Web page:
Libya unrest stirs up questions over fate of Lockerbie bomber 

An intriguing sideshow to the Libyan revolt is the fate of Abdel Basset Ali al-Megrahi, the convicted Lockerbie bomber released to Libya from a Scottish prison two years ago, supposedly on the “compassionate” grounds that his terminal prostate cancer left him with less than three months to live.

The Libyan government lobbied the U.K. government of Gordon Brown hard and heavy for his release. He received a hero’s welcome at the airport upon his return to Libya in August 2009. And Moammar Gadhafi himself purportedly bought him the two-story Tripoli villa in which he has been living since then.

When Pan Am Flight 103 took off from London’s Heathrow airport on Dec. 21, 1988, there was a bomb on board. It detonated over Scotland, killing all 259 passengers and crew as well as 11 people on the ground in the village of Lockerbie. Of the dead, 189 were Americans. Physical evidence pointed to al-Megrahi, a Libyan intelligence officer and head of security for Libyan Arab Airlines.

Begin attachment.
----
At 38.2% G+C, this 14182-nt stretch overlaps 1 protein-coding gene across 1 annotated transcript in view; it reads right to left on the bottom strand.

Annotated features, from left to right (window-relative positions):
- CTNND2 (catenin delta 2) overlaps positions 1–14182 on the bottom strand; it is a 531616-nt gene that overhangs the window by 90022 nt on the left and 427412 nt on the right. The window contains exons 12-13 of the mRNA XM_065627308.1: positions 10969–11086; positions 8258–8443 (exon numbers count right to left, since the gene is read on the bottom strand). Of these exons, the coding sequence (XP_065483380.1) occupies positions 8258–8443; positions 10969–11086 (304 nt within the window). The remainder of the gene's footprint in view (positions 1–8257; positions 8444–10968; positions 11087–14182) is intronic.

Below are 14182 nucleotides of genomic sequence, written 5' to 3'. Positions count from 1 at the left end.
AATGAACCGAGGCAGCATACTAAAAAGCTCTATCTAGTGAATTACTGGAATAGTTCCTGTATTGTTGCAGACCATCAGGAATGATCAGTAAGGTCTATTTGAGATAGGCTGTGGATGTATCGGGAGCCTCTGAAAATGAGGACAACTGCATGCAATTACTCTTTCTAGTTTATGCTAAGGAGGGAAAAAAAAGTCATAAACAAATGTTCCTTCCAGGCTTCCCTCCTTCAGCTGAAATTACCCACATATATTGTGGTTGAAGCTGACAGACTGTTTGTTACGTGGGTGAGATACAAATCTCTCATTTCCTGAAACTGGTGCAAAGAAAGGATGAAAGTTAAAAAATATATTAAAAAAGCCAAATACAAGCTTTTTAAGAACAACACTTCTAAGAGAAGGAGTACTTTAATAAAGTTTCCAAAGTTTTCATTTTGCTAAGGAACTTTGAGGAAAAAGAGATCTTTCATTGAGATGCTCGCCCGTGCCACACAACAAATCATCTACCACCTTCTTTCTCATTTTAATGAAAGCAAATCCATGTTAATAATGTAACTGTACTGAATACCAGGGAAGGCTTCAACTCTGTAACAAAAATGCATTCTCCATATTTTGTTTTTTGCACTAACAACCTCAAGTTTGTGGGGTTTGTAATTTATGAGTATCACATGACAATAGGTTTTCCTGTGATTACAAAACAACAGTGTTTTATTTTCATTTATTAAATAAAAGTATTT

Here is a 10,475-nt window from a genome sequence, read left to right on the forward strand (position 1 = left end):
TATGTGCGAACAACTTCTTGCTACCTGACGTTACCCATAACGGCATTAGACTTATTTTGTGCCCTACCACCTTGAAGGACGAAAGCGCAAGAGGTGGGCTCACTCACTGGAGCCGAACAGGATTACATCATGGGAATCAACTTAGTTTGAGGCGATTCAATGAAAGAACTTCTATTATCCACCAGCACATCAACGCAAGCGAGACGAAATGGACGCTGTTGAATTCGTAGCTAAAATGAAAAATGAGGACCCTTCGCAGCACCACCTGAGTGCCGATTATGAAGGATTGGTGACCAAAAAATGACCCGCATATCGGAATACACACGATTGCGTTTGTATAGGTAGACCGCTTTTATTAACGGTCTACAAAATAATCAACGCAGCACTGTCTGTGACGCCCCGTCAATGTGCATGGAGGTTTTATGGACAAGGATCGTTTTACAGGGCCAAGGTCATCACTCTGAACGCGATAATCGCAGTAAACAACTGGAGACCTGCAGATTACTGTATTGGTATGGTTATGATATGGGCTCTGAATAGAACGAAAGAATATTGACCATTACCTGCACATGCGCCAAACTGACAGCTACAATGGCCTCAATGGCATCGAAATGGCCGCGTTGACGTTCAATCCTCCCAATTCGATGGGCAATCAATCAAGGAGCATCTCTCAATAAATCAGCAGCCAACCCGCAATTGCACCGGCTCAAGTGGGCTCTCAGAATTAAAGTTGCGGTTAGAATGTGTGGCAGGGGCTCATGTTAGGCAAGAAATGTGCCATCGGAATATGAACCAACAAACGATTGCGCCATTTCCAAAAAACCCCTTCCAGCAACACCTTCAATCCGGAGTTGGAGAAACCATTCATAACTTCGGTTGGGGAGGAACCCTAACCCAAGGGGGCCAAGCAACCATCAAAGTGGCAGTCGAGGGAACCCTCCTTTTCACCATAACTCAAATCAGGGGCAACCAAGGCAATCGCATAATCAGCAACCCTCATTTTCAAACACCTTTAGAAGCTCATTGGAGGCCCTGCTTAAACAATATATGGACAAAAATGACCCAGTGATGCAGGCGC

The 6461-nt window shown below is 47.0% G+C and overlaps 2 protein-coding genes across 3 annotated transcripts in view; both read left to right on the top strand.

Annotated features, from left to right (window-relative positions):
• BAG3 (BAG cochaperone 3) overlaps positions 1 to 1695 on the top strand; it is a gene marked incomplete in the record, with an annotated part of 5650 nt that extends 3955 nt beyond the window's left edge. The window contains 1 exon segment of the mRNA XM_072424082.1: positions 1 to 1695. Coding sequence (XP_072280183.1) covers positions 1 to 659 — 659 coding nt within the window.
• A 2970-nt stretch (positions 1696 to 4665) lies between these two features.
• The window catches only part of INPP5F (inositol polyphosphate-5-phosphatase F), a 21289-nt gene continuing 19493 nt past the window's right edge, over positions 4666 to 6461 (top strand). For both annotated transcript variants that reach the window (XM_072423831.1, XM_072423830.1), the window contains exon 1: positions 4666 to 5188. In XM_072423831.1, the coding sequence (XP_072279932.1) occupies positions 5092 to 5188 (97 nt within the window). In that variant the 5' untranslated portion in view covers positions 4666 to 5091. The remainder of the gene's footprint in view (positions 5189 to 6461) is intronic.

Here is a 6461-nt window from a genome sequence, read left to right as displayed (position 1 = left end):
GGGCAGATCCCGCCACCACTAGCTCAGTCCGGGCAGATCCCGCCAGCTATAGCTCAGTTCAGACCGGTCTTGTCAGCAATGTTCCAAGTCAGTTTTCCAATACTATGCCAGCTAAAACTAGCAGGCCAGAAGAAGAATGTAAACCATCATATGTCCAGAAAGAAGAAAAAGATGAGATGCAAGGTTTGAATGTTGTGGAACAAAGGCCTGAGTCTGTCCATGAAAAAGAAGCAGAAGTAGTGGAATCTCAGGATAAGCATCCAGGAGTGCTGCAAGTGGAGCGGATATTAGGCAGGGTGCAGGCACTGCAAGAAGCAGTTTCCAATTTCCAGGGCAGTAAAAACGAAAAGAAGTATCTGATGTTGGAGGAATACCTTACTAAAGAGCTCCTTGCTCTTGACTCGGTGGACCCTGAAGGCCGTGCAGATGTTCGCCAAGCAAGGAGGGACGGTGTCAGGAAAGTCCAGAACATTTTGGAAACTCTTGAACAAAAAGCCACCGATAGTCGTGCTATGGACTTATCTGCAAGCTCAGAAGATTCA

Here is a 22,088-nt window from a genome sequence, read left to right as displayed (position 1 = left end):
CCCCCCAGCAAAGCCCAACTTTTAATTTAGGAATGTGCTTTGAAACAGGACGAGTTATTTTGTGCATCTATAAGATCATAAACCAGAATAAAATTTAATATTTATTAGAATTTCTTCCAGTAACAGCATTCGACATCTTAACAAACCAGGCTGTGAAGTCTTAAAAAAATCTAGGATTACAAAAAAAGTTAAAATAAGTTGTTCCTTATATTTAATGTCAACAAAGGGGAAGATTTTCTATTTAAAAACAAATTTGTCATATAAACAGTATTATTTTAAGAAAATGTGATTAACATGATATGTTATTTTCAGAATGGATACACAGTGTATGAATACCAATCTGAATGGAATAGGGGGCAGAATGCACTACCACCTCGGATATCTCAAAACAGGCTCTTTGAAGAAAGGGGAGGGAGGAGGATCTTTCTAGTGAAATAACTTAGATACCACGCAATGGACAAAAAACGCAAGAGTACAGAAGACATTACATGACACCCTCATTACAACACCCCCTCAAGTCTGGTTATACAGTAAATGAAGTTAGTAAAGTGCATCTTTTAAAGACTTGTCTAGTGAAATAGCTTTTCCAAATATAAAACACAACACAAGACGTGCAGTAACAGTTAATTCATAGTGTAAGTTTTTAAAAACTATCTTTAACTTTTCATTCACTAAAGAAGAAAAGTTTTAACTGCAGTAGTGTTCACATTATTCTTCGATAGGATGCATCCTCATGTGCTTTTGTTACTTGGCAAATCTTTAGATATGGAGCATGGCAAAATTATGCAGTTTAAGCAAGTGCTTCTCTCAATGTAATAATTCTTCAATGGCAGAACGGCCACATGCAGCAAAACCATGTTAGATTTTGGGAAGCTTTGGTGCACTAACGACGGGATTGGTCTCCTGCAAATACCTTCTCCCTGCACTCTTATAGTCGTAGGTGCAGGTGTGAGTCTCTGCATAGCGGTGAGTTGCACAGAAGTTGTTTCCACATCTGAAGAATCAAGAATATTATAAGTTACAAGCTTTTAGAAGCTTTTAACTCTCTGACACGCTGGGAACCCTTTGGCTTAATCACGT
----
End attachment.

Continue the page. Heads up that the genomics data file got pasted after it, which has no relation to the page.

After much negotiation, Gadhafi agreed to hand him over for a trial before Scottish magistrates in the Netherlands. He was convicted (a second suspect was acquitted) and sentenced to life in prison in 2001. At the time, London had made a political commitment to the U.S. government that al-Megrahi would serve out his sentence in Scotland.

But that was then. Fast-forward to 2007-08 and the government of Prime Minister Gordon Brown, which was hot to go in pursuit of business deals with Gadhafi—including an especially big BP oil venture. Gadhafi had conditions, however. One of them was completion of a prisoner transfer agreement between Libya and the U.K., whose main purpose was to secure al-Megrahi’s release.

A reasonable supposition is that al-Megrahi back in Libya and under the control of the Gadhafi regime would be less dangerous than al-Megrahi in prison in Scotland who has reached the conclusion that Gadhafi doesn’t care about him anymore. Who knows what stories he might tell?

The Brown government clearly saw al-Megrahi as an obstacle to the cultivation of further lucrative business deals with Gadhafi. Of course two years later, al-Megrahi’s survival, let alone his appearance at a 2011 Gadhafi rally, does pose a problem for the pretext for the whole sorry episode.

All parties worked diligently to overcome the inconvenience to the march of commerce of a mass murderer serving out his sentence. The Brown government got exactly what it wanted.

Maybe somebody will indeed grab al-Megrahi in Libya and ship him back to Scotland for violating his parole agreement. On the other hand, reports of his demise are greatly overdue.

Tod Lindberg, a research fellow at the Hoover Institution and editor of Policy Review, is a contributing editor to The Weekly Standard.

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